And, the iPad 2 lives! Yes, still at $399. More like the iPad for suckers, especially when you see the new iPad mini having the same price. I mean really, the iPad 2 was great, but it was released in 2011, running the old A5 SoC that doesn’t even get many of iOS7’s new features. You are better off buying a refurbished iPad 4 or the new iPad mini.

Of course, another documentary starring Jony Ives.

Ah yes, the new iPad mini. It finally received retina display thanks to the A7. And Apple didn’t stop there, they used that as an excuse to increase the price. The new iPad mini now starts at $399, shipping November (but no specific dates). Yeah, you still want to buy that iPad 2? πŸ˜€ Space gray is the new word for black. The old iPad mini hangs around at $299 for the 16GB wifi. I guess that’s Apple’s answer to the new Nexus 7.

Seriously, the iPad 2 and old iPad mini are for suckers, considering they are running a two generation behind SoC.

Tim Cook returned to wrap up the show.

So, how was my prediction? I got pretty close, although I got the order wrong. I thought Apple was going to do a 12″ retina Macbook to sneak in between the Macbook Air and the retina Macbook Pro, but looks like Apple managed to push the price of the retina Macbook Pro down, making the old legacy Macbook Pro a step child. Mavericks is free, which is unexpected but not surprising. New iLife and iWork. New iPads as expected, with a price jump on the retina mini, and the old ones linger around for suckers.

Of course, no Apple TV, and no smartwatch. Cue in the tech bloggers bitching on how Apple lacks innovation, ignoring the feat of engineering that brings 1 SKU to support all LTE around the world. As for me, I have been waiting for a retina mini since the original iPad mini was announced, so I’m getting that one. Bye bye Nexus 7, it’s nice knowing ya.

What’s on your shopping list?

 
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Posted by on October 22, 2013 in Uncategorized

 

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Apple October 2013 Event Prediction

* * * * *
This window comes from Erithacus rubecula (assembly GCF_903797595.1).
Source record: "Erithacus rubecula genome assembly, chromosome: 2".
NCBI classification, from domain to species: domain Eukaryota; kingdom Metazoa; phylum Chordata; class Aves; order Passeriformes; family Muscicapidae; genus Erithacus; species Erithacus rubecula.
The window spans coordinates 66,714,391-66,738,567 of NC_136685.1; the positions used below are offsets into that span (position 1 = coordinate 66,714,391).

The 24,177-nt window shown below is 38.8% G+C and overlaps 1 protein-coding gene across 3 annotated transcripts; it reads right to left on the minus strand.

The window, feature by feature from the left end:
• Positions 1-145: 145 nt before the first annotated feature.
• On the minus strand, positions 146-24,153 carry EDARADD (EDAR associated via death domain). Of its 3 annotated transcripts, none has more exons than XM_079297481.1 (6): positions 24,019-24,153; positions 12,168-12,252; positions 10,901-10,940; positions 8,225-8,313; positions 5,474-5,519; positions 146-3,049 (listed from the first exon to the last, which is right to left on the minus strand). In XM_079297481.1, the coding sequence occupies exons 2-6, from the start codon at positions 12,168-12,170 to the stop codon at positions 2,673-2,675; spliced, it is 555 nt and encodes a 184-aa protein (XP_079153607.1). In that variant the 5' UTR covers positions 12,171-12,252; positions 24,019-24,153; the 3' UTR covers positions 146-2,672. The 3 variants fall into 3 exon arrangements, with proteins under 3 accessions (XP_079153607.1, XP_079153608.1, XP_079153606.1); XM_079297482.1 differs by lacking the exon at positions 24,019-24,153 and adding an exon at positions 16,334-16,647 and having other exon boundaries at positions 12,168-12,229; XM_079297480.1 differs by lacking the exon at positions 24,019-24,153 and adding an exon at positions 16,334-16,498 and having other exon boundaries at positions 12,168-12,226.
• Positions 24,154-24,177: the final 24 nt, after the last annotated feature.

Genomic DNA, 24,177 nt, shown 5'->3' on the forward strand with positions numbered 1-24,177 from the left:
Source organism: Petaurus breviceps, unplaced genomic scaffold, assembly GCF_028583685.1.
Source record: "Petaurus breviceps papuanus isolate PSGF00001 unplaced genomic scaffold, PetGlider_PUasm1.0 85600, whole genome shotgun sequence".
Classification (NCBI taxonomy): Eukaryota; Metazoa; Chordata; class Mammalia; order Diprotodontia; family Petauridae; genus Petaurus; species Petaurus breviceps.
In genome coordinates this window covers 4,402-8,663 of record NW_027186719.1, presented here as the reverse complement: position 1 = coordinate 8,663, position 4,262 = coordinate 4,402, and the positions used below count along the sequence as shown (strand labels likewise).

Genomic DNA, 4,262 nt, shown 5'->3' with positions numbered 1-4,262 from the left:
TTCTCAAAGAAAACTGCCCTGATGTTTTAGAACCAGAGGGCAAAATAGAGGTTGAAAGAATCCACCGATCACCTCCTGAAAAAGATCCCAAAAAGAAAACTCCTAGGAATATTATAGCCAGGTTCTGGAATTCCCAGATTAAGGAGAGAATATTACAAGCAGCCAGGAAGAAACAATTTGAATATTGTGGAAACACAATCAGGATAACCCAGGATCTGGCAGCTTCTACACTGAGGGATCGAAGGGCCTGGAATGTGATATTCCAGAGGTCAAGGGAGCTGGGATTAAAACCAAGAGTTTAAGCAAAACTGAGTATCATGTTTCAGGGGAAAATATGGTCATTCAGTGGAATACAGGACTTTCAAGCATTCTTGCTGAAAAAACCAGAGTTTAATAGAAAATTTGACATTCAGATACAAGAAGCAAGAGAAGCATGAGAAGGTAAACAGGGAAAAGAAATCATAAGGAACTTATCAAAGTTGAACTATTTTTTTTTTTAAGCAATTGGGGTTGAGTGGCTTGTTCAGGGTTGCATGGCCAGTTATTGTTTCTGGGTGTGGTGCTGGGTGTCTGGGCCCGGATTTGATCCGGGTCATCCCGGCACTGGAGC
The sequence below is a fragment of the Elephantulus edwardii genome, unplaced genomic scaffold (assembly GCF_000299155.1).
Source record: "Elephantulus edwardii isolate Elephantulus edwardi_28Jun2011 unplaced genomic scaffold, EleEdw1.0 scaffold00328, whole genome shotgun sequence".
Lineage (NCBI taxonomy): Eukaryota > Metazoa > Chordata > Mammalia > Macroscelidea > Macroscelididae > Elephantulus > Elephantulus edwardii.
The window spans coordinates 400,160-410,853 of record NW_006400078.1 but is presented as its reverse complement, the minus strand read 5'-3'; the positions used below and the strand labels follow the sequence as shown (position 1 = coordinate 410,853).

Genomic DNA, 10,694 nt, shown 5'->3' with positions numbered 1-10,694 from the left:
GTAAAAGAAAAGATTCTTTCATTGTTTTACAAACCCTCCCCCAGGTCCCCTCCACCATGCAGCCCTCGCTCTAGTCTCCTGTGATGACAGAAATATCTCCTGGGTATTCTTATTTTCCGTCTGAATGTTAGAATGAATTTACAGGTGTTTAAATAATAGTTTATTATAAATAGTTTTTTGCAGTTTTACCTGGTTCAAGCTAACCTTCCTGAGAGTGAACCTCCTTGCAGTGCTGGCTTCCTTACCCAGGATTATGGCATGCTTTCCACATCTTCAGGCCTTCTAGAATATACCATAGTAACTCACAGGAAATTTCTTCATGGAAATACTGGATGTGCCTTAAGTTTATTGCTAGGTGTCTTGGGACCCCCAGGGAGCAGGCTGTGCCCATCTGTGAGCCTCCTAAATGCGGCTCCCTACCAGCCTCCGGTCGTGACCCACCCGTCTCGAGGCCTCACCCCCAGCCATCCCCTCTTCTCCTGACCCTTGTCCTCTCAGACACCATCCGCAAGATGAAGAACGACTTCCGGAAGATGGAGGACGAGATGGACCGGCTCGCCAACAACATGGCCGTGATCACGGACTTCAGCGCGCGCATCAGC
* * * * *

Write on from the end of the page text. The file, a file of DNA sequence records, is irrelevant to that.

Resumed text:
Another month, another Apple event, and another 2 cents from me.

Since the iPhone 5c/5s are out already, the checklist is getting shorter. Kinda obvious that this time, it will be new iPads.

First, redesign of the big iPad into a slimmer model, using the iPad mini’s design language. I think this is pretty much a given considering the leaks. The question is the inside. Will it have the fingerprint sensor that Apple debuted with the iPhone 5s? I think so as I think it will be running off a souped up A7 processor, probably dubbed A7X. Ever since the iPad 3, Apple always pushed their SoCs on the big iPad to take advantage of the bigger room and battery. Everything else will be familiar though, same price points as current iPad 4 with same capacities. I mean I don’t see why Apple would change anything as they are selling these by the boatload at these prices. I wonder how the LTE versions would fare though, considering the mess it is with the iPhone 5c/5s, with their multiple region specific SKUs that pretty much “lock” the LTE support only for that region.

Second, the mini. Last year’s mini was a disappointment due to the lack of retina display. Also, it’s running the old A5 SoC, the one on the iPad 2. I think Apple would finally put retina on the mini this time. The challenge of putting a retina display on the iPad mini is two-folds. One is the smaller battery powering the much higher resolution, while keeping the “legendary” 10-hour battery life. Second is performance/head dissipation, as the retina display requires more GPU power to drive. Apple learned that lesson with the iPad 3, where even the A5X was not good enough to drive the retina display. I think this time though, even the plain A7 would be able to do it. Apple has been pushing the GPU capabilities of their SoCs a lot, and I think now they can finally pair retina display with the mini. Also, I think Touch ID is going to be present, because why not (the A7 supports it). Same price points and capacities.

What else other than iPads? The retina Macbook Pros have not been updated to Haswell yet, which is not too surprising considering the number of Windows laptops with Haswell on the market are still very few. The iMac just got its silent refresh. I have a feeling the retina Macbook Pro update to Haswell might be silent too, unless Apple want to brag about the battery life and iris pro GPU. But other than that, there is not much to say about Haswell. Performance is not a huge jump compared to Ivy bridge, so the marketing point to spin is mainly the power savings.